The Vienna Philharmonic is indisputably one of the world’s greatest orchestras. Known for its finesse, elegance and authentic interpretations of Beethoven, Brahms and Mahler, it has remained a centre of musical life in Europe since its first concert in 1842.

The orchestra is currently touring North America and will perform in Toronto on Feb. 27, its only Canadian appearance.

In preparation, CBC Music offers 10 things you may not know about the Vienna Philharmonic.

1. Opera connection.

All members of the Vienna Philharmonic must first be members of the Vienna State Opera Orchestra. They must complete a three-year tenure requirement before applying to enter the Vienna Philharmonic. Once in, players undergo a rigorous three-year probation period.

2. Democracy rules.

The orchestra is and always has been democratically run. A committee of players makes all decisions, big and small, including choosing conductors and hiring players.

3. Where are the women?

Speaking of hiring, you may know that the Philharmonic has a tradition of excluding women from its ranks — and minorities and other performers from outside central Europe, too, for that matter. The history of this is well documented in this article.

Here are some more facts: the Philharmonic was the last major orchestra in the world to admit women. The first woman, harpist Anna Lelkes, wasn’t hired until 1997. She was admitted as an official member after being an associate member for 26 years. Ten years after her hiring, in 2007, the number of women in the orchestra remained at one, again the harpist. Clemens Hellsberg, the orchestra’s chairman, is quoted to have said, “In art, you can’t impose quotas.” Today, eight women are listed among its 136 members.

The reason given for choosing musicians from central Europe is the desire to preserve the homogeneous sound of the orchestra. Presumably, according to the Philharmonic, musicians who have grown up in the tradition will have the music in their blood, thus preserving the unique musical style.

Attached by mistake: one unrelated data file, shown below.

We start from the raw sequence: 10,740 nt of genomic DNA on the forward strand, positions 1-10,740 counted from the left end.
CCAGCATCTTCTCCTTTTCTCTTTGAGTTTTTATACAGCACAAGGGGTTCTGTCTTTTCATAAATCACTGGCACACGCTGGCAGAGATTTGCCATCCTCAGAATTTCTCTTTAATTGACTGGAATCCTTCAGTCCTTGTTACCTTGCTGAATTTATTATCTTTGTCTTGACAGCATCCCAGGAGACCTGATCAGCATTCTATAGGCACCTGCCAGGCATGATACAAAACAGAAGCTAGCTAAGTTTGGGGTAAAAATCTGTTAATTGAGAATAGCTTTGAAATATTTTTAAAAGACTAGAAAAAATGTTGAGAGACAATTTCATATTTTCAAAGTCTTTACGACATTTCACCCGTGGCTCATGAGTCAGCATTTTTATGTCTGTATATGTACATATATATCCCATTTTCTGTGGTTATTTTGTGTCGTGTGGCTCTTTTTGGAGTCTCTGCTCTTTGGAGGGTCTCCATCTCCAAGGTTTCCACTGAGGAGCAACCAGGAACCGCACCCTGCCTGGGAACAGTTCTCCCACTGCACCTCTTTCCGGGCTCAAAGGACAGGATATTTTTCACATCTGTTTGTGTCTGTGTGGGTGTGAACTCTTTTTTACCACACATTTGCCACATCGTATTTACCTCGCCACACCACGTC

4. Wiener Musikverein.

Since 1870, the orchestra’s home has been the elegant Musikverein. The orchestra performs in the Grosser Saal (Great Hall), also known as the Goldener Saal (Golden Hall), named for its exquisite decoration and golden statues. The hall offers some of the finest acoustics in the world, which is interesting because it was designed by Theophil Hansen before the application of modern acoustical science.

Listen to the Vienna Philharmonic conducted by Leonard Bernstein perform Mahler's Symphony No. 5, first movement:

5. Conductors.

The Vienna Philharmonic stands out in that it has no resident conductor. Since 1933 the orchestra has only worked with guest conductors, with the goal of engaging every conductor of repute. Therefore the orchestra has been led by some of the most illustrious names in the conducting world, including Hans Richter, Arturo Toscanini, Dimitri Mitropoulos, Hans Knappertsbusch, Wilhelm Furtwängler, Herbert von Karajan, Leonard Bernstein, Zubin Mehta, Lorin Maazel and Daniel Barenboim. Franz Welser-Möst is leading the orchestra on its current tour.

6. Association with the greatest composers.